From the diary of Hazel Wong, April 1935

The Case of Mr Curtis

Something dreadful has happened to Mr Curtis.

I am quite surprised to realize that I mind. If you had asked me this morning what I thought of him, I should have told you that Mr Curtis was not a nice man at all. But not even the nastiest person deserves this.

Of course, Daisy doesn’t see it like that. To her, crimes are not real things to be upset about. She is only interested in the fact that something has happened, and she wants to understand what it means. So do I, of course – I wouldn’t be a proper member of the Detective Society if I didn’t – but no matter how hard I try, I can’t only think like a detective.

The fact is, Daisy and I will both need to think like detectives again. You see, just now we overheard something quite awful; something that proves that what happened to Mr Curtis was not simply an accident, or a sudden illness. Someone did this to him, and that can only mean one thing: the Detective Society has a brand-new case to investigate.

Daisy has ordered me to write what we have found out so far in the Detective Society’s casebook. She is always on about the importance of taking notes – and also very sure that she should not have to take them. Notes are up to me – I am the Society’s Secretary, as well as its Vice President, and Daisy is its President. Although I am just as good a detective as she is – I proved that during our first real case, the Murder of Miss Bell – I am a quite different sort of person to Daisy. I like thinking about things before I act, while Daisy always has to go rushing head over heels into things like a dog after a rabbit, and that doesn’t leave much time for note-making. We are entirely different to look at too: I am dark-haired and short and round, and Daisy is whippet-thin and tall, with glorious golden hair. But all the same, we are best friends, and an excellent crime-detecting partnership.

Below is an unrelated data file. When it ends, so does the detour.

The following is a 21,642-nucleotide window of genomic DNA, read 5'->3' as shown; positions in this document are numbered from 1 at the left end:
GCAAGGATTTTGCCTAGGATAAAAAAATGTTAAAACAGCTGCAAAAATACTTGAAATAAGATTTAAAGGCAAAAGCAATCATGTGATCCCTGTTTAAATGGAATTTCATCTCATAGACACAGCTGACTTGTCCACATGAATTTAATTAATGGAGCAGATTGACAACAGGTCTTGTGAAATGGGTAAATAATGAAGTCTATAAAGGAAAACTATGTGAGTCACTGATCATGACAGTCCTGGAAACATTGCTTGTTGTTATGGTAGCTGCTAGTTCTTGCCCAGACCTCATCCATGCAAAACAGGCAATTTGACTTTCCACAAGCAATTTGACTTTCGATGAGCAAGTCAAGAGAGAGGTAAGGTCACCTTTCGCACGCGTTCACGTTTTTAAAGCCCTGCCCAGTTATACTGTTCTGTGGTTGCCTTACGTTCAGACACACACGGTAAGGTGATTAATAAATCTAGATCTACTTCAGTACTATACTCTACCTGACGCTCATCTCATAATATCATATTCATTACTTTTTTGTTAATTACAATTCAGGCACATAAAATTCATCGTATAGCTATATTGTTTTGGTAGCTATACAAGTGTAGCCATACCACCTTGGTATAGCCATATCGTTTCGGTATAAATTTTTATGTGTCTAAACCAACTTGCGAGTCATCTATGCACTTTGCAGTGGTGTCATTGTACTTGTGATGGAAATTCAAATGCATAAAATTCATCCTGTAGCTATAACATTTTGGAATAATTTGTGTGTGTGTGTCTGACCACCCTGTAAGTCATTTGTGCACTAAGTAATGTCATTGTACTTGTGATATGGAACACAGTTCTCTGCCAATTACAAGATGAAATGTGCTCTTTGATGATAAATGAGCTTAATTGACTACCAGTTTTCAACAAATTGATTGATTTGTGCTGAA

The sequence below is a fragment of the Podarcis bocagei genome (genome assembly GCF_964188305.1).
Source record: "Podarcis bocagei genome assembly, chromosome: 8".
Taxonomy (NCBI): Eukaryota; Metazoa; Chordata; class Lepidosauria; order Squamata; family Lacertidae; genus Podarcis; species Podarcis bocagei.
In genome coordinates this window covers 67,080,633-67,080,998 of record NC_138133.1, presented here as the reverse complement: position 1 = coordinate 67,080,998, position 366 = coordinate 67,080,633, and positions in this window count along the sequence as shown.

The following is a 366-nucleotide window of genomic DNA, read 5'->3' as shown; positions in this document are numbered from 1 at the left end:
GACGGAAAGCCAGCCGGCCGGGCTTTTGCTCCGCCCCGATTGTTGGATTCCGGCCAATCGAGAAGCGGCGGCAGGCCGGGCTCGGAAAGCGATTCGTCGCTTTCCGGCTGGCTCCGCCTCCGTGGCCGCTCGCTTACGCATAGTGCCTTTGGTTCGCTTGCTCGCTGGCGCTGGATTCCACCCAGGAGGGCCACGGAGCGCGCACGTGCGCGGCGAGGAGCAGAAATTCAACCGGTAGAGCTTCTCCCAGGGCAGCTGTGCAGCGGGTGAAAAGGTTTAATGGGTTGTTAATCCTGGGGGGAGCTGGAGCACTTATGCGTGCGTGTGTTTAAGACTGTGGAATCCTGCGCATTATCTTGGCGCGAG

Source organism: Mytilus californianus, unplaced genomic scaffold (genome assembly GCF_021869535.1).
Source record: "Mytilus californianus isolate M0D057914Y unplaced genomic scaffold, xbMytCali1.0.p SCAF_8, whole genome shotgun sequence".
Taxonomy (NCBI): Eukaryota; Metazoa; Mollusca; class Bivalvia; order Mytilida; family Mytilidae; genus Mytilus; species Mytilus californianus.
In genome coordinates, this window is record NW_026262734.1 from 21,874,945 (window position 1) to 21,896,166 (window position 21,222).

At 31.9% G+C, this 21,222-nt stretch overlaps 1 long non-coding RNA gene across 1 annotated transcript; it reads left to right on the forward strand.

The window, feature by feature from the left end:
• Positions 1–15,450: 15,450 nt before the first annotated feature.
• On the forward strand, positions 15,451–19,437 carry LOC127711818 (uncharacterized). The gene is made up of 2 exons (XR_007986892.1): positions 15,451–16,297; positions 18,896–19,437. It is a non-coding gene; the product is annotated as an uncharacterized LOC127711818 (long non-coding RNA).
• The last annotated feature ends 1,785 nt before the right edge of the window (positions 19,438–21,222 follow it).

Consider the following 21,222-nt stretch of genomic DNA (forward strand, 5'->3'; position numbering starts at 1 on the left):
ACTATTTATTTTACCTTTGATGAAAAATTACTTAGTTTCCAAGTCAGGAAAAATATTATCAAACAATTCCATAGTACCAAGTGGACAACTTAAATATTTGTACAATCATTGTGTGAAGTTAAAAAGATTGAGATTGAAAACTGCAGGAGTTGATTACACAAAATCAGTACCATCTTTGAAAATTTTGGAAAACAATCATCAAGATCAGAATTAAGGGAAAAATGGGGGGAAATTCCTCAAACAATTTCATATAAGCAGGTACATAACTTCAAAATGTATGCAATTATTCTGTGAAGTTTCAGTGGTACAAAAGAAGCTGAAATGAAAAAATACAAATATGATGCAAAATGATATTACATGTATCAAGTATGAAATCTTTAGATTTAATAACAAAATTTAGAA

I think I had better hurry up and explain what has happened, and who Mr Curtis is.

I suppose it all began when I came to Daisy’s house, Fallingford, for the Easter holidays and her birthday.



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